Republika ng Pilipinas

KAGARAWAN NG KATARUNGAN

Department of Justice

Manila

 

 

LML-DC-02CI5-019

02 March 2015

 

 

 

DEPARTMENT CIRCULAR NO. 005

 

GUIDELINES IN THE ENFORCEMENT OF COMPETITION LAWS

 

Whereas, there is a need for the effective enforcement of all laws, decrees, and other issuances relating to competition which prohibit and penalize monopolies and other combinations which restrain, prevent, or distort competition and grant relief to persons injured by such anti-competitive practices;

 

Whereas, there is a need to give meaning and full force and effect to the provisions of Section 19, Article XII of the 1987 Constitution which regulates or prohibits monopolies when the public interest requires and prohibits combinations in restraint of trade or unfair competition, as well as Article 186 of the Revised Penal Code which penalizes anticompetitive agreements or conduct and monopolization which restrains free competition;

 

Whereas, in addition to the 1987 Constitution and the Revised Penal Code, there is a need to give meaning and full force and effect to all existing Whereas, in addition to the 1987 Constitution and the Revised Penal Code, there is a need to give meaning and full force and effect to all existing competition laws such as Act No. 3247, An Act to Prohibit Monopolies and Combinations in Restraint of Trade (1 December 1925), Republic Act No. 4152, An Act Amending the Act Prescribing the Duties and Qualifications, and Fixing the Number and Salaries of the Members of the Legal Staff in the Office of the Secretary of Justice, Republic Act No. 386, The Civil Code (18 June 1949), Executive Order No. 45, series of 2011, Designating the Department of Justice as the Competition Authority (9 June 2011), among others;

 

Whereas, there are related terms and concepts in other legislations that links or impacts with competition policy and law, including but not limited to Commonwealth Act No. 146 (The Public Service Act), Republic Act No. 337 (The General Banking Act), Republic Act No. 776 (Civil Aeronautics Act), Presidential Decree No. 1460 (Insurance Code), Republic Act No. 7394 (Consumer Act of the Philippines), Republic Act No. 7581 (The Price Act), Republic Act No. 7653 (New Central Bank Act), Republic Act No. 7925 (Public Telecommunications Policy Act of the Philippines), Republic Act No. 8293 (Intellectual Property Code), Republic Act No. 8479 (Downstream Oil Industry Deregulation Act), Republic Act No. 8752 (Anti-Dumping Act), Republic Act No. 8762 (Retail Trade Liberalization Act), Republic Act No. 8799 (Securities Regulation Code), Republic Act No. 9136 (The Electric Power Industry Reform Act), Batas Pambansa Bilang 31 (The Corporation Code), Republic Act No. 9184 (The Government Procurement Reform Act), Republic Act No. 9295 (Domestic Shipping Development Act), Republic Act No. 9267 (The Securitization Act), Republic Act No. 9502 (Universally Accessible Cheaper and Quality Medicines Act), Republic Act No. 9520 (Philippine Cooperative Code), Republic Act No. 9646 (Real Estate Service Act), Republic Act No. 9653 (Rent Control Act), Republic Act No. 9711 (Food and Drug Administration Act), and Republic Act No. 9829 (Pre-need Code);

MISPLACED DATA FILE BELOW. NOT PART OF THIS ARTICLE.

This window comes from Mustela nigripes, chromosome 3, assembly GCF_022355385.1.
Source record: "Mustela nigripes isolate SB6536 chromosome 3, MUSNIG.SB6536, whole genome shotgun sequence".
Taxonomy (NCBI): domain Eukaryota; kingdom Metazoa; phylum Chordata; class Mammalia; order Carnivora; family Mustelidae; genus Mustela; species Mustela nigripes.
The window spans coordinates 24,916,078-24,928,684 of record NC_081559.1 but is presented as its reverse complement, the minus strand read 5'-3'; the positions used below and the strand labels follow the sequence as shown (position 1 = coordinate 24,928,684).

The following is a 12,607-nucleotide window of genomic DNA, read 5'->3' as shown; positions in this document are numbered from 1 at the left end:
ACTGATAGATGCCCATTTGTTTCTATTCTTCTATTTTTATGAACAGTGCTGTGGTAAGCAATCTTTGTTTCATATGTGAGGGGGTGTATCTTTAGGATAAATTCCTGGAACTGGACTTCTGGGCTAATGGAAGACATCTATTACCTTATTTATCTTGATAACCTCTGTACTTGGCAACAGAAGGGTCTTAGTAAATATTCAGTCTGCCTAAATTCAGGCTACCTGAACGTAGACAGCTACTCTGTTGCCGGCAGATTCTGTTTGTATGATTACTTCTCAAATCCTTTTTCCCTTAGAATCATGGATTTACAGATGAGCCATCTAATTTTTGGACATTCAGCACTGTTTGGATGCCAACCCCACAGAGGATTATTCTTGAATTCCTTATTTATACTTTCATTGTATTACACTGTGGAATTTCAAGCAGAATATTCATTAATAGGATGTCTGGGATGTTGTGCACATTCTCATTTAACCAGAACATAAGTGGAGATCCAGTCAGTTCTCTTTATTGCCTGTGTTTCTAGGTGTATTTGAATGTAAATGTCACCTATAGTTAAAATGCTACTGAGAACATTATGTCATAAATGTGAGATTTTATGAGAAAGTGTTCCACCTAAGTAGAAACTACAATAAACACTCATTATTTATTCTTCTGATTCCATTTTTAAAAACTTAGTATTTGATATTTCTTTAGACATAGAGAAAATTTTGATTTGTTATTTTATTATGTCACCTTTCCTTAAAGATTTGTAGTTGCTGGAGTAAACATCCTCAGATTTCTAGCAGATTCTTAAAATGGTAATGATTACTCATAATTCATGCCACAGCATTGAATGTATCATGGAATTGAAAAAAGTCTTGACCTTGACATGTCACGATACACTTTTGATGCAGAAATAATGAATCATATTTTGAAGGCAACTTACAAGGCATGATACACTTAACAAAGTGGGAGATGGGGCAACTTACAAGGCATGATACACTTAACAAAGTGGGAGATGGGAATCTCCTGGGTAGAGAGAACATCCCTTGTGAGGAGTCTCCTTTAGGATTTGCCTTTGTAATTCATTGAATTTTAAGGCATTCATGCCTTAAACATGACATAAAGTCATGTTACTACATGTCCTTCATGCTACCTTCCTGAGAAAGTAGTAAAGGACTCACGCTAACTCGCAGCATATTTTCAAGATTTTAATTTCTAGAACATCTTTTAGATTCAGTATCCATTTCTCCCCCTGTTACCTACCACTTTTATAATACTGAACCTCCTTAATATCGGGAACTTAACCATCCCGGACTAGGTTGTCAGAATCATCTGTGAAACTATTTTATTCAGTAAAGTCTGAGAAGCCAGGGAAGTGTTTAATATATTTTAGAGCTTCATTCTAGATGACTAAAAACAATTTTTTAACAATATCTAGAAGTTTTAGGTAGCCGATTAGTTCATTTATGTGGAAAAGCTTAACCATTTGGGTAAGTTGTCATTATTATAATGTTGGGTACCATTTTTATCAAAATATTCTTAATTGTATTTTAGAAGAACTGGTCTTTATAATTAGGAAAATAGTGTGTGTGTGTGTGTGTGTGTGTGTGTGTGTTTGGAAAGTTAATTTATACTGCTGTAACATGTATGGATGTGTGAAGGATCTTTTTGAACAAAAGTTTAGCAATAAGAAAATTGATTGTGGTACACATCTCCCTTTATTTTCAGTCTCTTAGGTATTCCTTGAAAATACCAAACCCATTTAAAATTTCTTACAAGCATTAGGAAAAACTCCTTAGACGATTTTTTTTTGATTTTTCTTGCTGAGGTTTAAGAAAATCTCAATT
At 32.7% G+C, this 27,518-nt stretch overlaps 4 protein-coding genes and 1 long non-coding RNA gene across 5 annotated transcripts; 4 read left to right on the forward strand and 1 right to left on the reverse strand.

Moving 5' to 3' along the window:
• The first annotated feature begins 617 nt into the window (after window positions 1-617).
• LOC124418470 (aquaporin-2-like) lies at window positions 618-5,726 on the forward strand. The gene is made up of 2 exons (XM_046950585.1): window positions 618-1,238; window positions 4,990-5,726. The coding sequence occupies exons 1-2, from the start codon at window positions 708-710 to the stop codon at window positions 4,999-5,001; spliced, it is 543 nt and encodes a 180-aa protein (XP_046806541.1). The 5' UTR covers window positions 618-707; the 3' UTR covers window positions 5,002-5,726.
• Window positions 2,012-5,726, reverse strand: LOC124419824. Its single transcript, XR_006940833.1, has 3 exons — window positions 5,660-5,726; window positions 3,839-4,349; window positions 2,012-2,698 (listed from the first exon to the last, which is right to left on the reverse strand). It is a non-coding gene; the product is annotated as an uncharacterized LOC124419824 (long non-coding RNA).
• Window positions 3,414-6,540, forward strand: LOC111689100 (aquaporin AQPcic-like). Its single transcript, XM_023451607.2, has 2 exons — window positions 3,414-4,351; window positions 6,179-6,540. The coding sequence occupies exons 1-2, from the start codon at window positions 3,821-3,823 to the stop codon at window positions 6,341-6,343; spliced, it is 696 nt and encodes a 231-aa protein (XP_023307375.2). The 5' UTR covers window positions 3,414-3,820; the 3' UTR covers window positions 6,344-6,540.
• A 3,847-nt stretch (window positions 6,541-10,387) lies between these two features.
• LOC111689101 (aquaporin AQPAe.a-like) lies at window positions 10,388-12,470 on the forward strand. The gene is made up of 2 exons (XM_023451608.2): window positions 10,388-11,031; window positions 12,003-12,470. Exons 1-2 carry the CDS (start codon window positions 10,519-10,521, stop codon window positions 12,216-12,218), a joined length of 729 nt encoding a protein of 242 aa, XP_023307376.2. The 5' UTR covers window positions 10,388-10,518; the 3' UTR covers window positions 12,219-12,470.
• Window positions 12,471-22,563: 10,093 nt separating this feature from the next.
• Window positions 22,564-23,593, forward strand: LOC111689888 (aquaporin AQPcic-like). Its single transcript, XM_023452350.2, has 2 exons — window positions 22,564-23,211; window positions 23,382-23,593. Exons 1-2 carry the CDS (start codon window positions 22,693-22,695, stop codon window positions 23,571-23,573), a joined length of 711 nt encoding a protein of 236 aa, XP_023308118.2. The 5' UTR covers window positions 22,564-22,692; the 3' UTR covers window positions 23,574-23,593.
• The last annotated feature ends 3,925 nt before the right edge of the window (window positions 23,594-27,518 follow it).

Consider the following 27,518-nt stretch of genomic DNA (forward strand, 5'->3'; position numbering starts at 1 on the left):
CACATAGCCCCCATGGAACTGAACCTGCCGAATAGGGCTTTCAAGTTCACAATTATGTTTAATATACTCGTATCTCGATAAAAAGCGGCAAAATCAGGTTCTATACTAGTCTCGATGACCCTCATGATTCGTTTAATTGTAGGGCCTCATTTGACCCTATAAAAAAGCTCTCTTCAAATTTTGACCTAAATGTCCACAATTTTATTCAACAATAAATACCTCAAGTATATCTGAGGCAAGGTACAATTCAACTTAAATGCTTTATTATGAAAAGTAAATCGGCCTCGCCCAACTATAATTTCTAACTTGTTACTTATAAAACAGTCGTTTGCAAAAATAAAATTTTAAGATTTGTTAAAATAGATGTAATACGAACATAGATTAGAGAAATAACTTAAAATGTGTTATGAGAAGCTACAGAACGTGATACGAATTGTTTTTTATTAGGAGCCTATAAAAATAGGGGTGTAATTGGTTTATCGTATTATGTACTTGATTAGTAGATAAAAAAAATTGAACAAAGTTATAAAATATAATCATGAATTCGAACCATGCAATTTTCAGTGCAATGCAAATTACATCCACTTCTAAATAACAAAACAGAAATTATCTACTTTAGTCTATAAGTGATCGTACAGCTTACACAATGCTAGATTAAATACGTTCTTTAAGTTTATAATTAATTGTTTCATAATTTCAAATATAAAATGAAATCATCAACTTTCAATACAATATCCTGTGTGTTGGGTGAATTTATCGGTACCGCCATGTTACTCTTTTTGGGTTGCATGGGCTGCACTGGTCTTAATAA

Whereas, the provisions of competition law have their legal historical development from the Sherman Act1;

 

Whereas, competition policy and law has evolved since then with a body of jurisprudence distinguishing allowable conduct which can occur in a competitive market from those which are prohibited for being inimical to public interest;

 

Whereas, there is a need to level the playing field, protect consumers, and promote economic justice for all;

 

Whereas, it is the mandate of the State to pursue a policy that serves the general welfare and utilizes all forms and arrangements of exchange on the basis of equality and reciprocity, to regulate or prohibit monopolies when the public interest so requires, and to disallow any combinations in restraint of trade;

 

WHEREFORE, the following guidelines are hereby issued to give meaning and import to the provisions of the Constitution and all existing laws on the subject of competition, taking into consideration jurisprudence and international business practices, to guide all entities engaged in an economic activity, consumers who avail of goods and services offered by these entities, and to provide consistency and predictability in the enforcement of competition laws and policies:

 

I.  PRELIMINARY PROVISIONS

 

SECTION 1.  Definition of Terms.  – The following terms which are used in these guidelines are hereby defined:

 

a)       Agreement refers to any type or form of agreement, arrangement, concerted action, or understanding, whether formal or informal, written or oral.  Decisions of associations of entities, such as trade or professional associations are considered as agreements as long as there is meeting of the minds.

 

b)       Cartel refers to any agreement, combination or concerted action by persons to fix or manipulate prices, restrict output, divide or allocate markets either by products or by areas, or rig bids in restraint of trade or free competition.